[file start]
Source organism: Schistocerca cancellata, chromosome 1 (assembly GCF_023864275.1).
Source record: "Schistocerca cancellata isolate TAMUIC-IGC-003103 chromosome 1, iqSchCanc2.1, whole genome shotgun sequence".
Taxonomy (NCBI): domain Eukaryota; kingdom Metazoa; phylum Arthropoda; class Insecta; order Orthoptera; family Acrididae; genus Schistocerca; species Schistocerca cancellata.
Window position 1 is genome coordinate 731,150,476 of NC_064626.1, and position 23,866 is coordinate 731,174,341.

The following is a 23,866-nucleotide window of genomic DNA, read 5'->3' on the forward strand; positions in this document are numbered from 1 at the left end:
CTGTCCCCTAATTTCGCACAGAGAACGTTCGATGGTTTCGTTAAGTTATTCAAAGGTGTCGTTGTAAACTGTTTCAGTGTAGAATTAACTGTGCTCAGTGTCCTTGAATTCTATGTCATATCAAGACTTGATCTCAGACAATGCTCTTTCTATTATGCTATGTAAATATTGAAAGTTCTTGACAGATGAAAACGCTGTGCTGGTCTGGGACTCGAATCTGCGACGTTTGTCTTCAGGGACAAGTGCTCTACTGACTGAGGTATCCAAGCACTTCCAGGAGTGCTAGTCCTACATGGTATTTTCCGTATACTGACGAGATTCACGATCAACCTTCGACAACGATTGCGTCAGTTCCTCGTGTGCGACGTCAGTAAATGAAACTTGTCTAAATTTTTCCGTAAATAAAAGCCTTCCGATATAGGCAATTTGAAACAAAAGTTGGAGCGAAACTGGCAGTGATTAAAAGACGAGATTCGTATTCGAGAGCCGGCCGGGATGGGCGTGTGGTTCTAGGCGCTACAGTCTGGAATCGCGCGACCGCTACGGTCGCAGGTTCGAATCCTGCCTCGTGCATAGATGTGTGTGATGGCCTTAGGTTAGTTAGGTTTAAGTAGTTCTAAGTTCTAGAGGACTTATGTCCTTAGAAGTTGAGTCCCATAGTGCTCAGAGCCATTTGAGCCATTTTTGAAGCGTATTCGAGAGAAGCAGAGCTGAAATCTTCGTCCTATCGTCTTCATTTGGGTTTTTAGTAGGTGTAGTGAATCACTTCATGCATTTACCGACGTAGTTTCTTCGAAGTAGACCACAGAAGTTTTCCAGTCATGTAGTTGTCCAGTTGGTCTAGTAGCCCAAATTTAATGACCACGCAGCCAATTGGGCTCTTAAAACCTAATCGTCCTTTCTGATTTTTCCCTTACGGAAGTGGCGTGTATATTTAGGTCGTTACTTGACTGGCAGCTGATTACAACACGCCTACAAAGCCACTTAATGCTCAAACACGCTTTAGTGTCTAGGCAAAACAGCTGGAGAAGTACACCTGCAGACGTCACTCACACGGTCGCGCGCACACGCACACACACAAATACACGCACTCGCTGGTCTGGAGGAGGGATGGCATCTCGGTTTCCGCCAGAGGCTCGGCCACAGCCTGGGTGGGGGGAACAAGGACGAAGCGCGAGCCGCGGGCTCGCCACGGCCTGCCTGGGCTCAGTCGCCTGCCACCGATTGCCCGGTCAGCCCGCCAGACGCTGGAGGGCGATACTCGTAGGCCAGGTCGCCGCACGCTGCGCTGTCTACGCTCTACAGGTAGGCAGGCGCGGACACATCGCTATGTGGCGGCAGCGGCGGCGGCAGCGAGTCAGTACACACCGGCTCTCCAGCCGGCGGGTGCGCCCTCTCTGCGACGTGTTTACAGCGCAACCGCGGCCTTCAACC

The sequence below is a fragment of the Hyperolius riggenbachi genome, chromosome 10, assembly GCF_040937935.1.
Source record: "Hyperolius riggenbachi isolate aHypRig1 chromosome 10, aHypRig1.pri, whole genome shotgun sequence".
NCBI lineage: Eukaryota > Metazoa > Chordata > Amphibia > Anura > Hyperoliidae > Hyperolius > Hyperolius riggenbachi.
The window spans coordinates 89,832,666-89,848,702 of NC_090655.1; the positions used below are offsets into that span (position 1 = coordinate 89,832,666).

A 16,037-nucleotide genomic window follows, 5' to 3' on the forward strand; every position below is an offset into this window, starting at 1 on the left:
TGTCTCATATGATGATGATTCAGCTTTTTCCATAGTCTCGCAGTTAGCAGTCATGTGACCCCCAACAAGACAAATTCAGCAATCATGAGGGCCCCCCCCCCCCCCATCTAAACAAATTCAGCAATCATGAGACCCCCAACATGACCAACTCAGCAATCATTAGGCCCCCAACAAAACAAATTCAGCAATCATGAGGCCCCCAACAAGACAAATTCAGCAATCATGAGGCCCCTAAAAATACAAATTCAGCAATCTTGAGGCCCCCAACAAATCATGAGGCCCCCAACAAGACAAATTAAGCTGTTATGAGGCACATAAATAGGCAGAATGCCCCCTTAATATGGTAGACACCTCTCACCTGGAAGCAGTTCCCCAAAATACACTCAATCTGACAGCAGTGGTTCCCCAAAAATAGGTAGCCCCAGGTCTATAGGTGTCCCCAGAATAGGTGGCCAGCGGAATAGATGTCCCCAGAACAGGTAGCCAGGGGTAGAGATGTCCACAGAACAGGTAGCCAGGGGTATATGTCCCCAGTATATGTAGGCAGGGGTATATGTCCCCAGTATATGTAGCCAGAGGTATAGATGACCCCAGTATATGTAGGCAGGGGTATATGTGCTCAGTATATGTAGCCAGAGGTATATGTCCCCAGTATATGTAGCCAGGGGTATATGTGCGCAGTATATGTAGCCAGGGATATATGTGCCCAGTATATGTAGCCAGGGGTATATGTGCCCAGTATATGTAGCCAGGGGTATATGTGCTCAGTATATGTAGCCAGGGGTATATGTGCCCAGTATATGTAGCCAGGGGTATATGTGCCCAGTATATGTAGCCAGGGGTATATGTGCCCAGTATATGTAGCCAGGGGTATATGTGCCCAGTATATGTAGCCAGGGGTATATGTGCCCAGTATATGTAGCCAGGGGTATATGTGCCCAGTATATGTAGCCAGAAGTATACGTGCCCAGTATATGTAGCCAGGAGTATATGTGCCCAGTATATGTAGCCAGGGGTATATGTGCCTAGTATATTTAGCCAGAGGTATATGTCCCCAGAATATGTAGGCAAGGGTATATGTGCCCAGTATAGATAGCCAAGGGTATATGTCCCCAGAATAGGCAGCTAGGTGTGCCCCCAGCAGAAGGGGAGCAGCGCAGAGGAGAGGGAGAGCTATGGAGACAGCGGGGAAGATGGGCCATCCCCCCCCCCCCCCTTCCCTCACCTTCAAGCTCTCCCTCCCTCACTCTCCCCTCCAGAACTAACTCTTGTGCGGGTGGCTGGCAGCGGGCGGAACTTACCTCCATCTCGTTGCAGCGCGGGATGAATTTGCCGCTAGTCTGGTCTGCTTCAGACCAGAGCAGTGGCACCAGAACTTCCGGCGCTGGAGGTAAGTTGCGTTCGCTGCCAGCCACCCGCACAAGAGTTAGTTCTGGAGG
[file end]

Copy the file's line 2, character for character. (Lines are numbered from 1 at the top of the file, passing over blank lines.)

Source record: "Schistocerca cancellata isolate TAMUIC-IGC-003103 chromosome 1, iqSchCanc2.1, whole genome shotgun sequence".